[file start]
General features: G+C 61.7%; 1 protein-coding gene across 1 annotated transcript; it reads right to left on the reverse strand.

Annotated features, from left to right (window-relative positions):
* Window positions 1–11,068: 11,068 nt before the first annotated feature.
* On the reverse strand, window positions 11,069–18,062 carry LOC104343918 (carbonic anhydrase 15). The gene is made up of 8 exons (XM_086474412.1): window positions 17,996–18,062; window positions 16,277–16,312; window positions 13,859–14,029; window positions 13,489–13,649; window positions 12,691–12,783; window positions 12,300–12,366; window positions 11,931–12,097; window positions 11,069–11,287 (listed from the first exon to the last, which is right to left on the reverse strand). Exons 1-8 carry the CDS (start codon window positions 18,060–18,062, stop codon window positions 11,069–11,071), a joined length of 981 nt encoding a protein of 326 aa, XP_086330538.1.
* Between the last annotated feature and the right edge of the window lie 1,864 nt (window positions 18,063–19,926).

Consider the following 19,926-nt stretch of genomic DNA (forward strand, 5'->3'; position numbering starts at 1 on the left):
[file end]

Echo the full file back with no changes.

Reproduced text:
General features: G+C 61.7%; 1 protein-coding gene across 1 annotated transcript; it reads right to left on the reverse strand.

Annotated features, from left to right (window-relative positions):
* Window positions 1–11,068: 11,068 nt before the first annotated feature.
* On the reverse strand, window positions 11,069–18,062 carry LOC104343918 (carbonic anhydrase 15). The gene is made up of 8 exons (XM_086474412.1): window positions 17,996–18,062; window positions 16,277–16,312; window positions 13,859–14,029; window positions 13,489–13,649; window positions 12,691–12,783; window positions 12,300–12,366; window positions 11,931–12,097; window positions 11,069–11,287 (listed from the first exon to the last, which is right to left on the reverse strand). Exons 1-8 carry the CDS (start codon window positions 18,060–18,062, stop codon window positions 11,069–11,071), a joined length of 981 nt encoding a protein of 326 aa, XP_086330538.1.
* Between the last annotated feature and the right edge of the window lie 1,864 nt (window positions 18,063–19,926).

Consider the following 19,926-nt stretch of genomic DNA (forward strand, 5'->3'; position numbering starts at 1 on the left):